Monday, April 30, 2018

Before We Were Yours. Lisa Wingate

Before We Were Yours by Lisa Wingate is the type of historical fiction I love. The main characters and stories are fiction, while the framework is based on true events.  The story centers on Georgia Tann’s black market adoption scheme. With the help of government officials and law enforcement, Tann had children removed from their homes, claiming their parents were unfit when, in reality, they were simply poor and unable to fight the system. Sometimes she even kidnapped children, especially if they were blond with blue-eyes. Tann managed to run her “orphanage,” the Tennessee Children’s Home Society, from 1924-1950, destroying an untold number of lives. The story clearly affected Lisa Wingate deeply. Before We Were Yours is a book that was written from the heart.

I had never heard of Georgia Tann or the Tennessee Children’s Home Society and am horrified that such a scheme could continue for so long. I plan to read The Baby Thief by Barbara Bisantz Raymond to learn more. (It was a Publishers Weekly Best Book of the Year in 2007.)  I also found a few sources online:

  • This video tells about Tann and contains many photographs of her and the Tennessee Children's Home Society. It's chilling and well worth viewing.

Before We Were Yours imagines the plight of four girls kidnapped from their river barge home by Tann’s minions while their parents were at the hospital for the birth of twins. Wingate’s description of the Foss’s life on the river shines. You can feel the love and fun of the tightly knit family despite their poverty. Although the book follows the girls, the devastation their parents must have felt was never far from my mind.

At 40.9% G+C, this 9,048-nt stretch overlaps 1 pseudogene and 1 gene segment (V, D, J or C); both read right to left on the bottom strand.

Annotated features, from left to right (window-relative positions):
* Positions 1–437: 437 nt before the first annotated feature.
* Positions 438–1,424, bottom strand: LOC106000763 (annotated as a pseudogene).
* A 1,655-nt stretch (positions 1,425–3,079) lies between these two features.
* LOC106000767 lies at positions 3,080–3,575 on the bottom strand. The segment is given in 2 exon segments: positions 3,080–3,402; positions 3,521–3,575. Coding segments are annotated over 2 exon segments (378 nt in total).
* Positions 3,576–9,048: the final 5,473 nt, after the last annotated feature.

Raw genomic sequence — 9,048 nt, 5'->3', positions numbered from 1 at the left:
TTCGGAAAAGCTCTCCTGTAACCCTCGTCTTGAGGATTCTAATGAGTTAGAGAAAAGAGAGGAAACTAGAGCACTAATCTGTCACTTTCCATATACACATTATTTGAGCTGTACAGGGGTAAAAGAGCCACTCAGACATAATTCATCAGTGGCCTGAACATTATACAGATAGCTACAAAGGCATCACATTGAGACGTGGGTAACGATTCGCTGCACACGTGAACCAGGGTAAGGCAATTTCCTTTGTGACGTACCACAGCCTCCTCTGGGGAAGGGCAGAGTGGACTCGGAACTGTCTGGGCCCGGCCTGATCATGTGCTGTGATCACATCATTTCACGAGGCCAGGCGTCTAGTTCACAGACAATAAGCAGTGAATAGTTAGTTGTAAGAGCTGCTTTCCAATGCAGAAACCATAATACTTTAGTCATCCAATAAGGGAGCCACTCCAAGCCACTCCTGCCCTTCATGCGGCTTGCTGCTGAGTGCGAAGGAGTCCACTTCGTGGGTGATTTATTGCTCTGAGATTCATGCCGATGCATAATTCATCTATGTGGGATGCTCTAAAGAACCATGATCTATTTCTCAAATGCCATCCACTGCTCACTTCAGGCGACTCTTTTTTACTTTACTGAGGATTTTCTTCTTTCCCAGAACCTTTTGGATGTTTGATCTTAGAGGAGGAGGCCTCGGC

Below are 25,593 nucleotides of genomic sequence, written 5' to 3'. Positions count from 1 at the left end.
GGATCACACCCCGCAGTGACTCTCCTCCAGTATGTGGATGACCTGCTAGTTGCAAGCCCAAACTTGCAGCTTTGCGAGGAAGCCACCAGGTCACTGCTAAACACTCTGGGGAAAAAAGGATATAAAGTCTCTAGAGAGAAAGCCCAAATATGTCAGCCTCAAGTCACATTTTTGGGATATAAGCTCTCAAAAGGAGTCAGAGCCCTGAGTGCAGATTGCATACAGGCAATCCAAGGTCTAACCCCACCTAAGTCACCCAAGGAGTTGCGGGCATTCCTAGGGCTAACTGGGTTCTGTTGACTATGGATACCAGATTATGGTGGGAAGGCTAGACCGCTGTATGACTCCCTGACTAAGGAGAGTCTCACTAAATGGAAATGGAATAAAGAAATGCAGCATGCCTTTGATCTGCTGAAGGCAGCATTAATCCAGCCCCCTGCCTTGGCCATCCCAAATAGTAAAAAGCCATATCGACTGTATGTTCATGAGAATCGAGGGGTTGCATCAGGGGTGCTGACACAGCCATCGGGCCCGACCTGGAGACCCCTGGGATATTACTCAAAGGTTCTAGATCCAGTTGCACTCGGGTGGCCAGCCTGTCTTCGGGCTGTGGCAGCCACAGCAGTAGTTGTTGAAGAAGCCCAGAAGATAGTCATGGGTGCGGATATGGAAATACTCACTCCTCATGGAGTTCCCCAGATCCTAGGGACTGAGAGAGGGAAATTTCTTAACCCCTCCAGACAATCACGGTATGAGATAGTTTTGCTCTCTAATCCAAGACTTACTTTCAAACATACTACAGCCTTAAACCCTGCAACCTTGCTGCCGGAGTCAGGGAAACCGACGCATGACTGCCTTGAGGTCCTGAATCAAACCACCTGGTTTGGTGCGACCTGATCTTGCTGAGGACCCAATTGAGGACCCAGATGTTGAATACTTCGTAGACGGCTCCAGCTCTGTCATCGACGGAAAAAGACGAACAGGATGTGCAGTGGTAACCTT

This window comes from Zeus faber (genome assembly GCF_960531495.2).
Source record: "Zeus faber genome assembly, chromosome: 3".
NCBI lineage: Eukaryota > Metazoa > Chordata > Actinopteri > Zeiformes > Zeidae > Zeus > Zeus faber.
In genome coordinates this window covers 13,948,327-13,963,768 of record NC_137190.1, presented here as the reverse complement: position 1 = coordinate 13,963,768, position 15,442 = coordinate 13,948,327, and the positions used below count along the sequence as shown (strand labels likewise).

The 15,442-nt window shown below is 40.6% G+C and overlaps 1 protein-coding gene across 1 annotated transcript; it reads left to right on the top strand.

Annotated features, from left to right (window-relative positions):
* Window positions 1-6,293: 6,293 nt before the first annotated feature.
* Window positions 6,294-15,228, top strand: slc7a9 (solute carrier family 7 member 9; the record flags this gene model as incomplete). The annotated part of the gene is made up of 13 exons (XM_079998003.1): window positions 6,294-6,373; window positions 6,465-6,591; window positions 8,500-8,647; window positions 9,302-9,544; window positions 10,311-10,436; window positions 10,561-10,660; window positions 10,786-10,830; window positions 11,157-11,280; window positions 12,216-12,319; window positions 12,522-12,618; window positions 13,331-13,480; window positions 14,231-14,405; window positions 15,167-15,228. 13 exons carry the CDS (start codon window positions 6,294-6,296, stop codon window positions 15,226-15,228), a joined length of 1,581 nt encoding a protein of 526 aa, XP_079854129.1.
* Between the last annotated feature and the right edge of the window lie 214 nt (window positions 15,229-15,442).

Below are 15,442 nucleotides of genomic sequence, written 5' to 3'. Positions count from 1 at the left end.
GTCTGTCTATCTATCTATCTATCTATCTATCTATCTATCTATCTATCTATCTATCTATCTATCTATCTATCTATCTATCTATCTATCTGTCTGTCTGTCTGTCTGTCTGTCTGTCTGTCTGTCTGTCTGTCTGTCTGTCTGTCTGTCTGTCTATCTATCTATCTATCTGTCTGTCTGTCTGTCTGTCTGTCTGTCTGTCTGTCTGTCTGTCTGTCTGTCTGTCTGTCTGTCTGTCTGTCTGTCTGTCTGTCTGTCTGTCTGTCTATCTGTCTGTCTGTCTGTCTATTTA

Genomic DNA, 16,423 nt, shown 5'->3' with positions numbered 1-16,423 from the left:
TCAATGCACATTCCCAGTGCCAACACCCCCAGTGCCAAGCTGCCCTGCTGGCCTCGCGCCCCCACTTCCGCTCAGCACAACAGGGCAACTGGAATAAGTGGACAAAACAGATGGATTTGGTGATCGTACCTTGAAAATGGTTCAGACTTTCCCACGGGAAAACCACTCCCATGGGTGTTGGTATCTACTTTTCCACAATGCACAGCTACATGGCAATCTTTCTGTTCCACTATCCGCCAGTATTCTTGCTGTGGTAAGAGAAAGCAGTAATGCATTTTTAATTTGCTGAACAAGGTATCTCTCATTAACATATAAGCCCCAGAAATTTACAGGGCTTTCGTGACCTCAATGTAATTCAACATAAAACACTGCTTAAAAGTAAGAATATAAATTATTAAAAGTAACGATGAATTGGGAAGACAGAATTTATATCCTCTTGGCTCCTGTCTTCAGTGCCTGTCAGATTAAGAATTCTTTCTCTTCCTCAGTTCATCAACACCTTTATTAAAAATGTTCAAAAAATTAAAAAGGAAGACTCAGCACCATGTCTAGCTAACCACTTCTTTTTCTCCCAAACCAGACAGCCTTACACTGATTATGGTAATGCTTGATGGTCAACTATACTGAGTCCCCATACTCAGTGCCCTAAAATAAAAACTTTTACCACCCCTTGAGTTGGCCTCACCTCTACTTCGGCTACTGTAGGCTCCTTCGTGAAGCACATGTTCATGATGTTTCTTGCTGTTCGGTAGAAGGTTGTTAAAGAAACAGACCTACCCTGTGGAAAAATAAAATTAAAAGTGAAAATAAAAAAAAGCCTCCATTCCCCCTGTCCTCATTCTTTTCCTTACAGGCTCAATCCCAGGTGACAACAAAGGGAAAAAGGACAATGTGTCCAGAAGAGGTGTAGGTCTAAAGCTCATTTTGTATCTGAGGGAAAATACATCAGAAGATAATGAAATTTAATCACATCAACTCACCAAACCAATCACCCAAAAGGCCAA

The eldest, Rill, tries desperately to keep the sisters together at Tann’s “orphanage,” to no avail. She shows courage and grit throughout the novel, while at the same time feeling a failure for not holding the family together. She’s one of my favorite characters I’ve encountered in the books I’ve recently read.  

Rill’s narrative alternates with the present-day story of Avery Stafford, a lawyer visiting her South Carolina hometown to care for her ailing father, a prominent senator. She’s being groomed for a career in politics and plans to marry her childhood sweetheart, although they haven’t set a date yet. She’s stifled in the box her family’s put her in, and we see her beginning to resist. At a political event, she’s more intrigued by the elderly woman who approaches her than the photo op. She sets out to discover who the woman is and we gradually learn the connection between her family, the elderly woman, and the Foss children. 

In many novels with intertwined past and present stories, the past is so richly imagined that the present day characters and events suffer. And when a character’s purpose is to uncover the past, it’s difficult to give her a fully satisfying story of her own. Although not as vivid as Rill’s sections, Wingate makes Avery quite compelling. Most readers can empathize with her struggle between her family’s expectations and her desires.

My only complaint with the book is that the present-day whereabouts and connections of the Foss sisters could’ve been made clearer. I ended the book not entirely certain I was correct in my interpretation of the family tree, but that didn’t decrease my overall satisfaction with the book.

No comments:

Post a Comment